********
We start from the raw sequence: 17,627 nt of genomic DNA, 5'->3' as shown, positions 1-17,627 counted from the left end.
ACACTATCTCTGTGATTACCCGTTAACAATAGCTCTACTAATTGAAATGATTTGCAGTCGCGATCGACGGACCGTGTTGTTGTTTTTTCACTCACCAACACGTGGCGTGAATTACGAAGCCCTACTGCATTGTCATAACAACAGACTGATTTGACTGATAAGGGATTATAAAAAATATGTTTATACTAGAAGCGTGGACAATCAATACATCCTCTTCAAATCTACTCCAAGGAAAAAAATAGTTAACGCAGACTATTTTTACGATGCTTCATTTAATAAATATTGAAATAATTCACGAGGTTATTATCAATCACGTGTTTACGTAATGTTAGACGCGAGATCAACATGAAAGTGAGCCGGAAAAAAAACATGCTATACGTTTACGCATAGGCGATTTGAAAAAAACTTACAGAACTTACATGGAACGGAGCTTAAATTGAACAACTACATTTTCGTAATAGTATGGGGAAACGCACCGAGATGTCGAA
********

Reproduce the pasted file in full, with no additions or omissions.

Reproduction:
We start from the raw sequence: 17,627 nt of genomic DNA, 5'->3' as shown, positions 1-17,627 counted from the left end.
ACACTATCTCTGTGATTACCCGTTAACAATAGCTCTACTAATTGAAATGATTTGCAGTCGCGATCGACGGACCGTGTTGTTGTTTTTTCACTCACCAACACGTGGCGTGAATTACGAAGCCCTACTGCATTGTCATAACAACAGACTGATTTGACTGATAAGGGATTATAAAAAATATGTTTATACTAGAAGCGTGGACAATCAATACATCCTCTTCAAATCTACTCCAAGGAAAAAAATAGTTAACGCAGACTATTTTTACGATGCTTCATTTAATAAATATTGAAATAATTCACGAGGTTATTATCAATCACGTGTTTACGTAATGTTAGACGCGAGATCAACATGAAAGTGAGCCGGAAAAAAAACATGCTATACGTTTACGCATAGGCGATTTGAAAAAAACTTACAGAACTTACATGGAACGGAGCTTAAATTGAACAACTACATTTTCGTAATAGTATGGGGAAACGCACCGAGATGTCGAA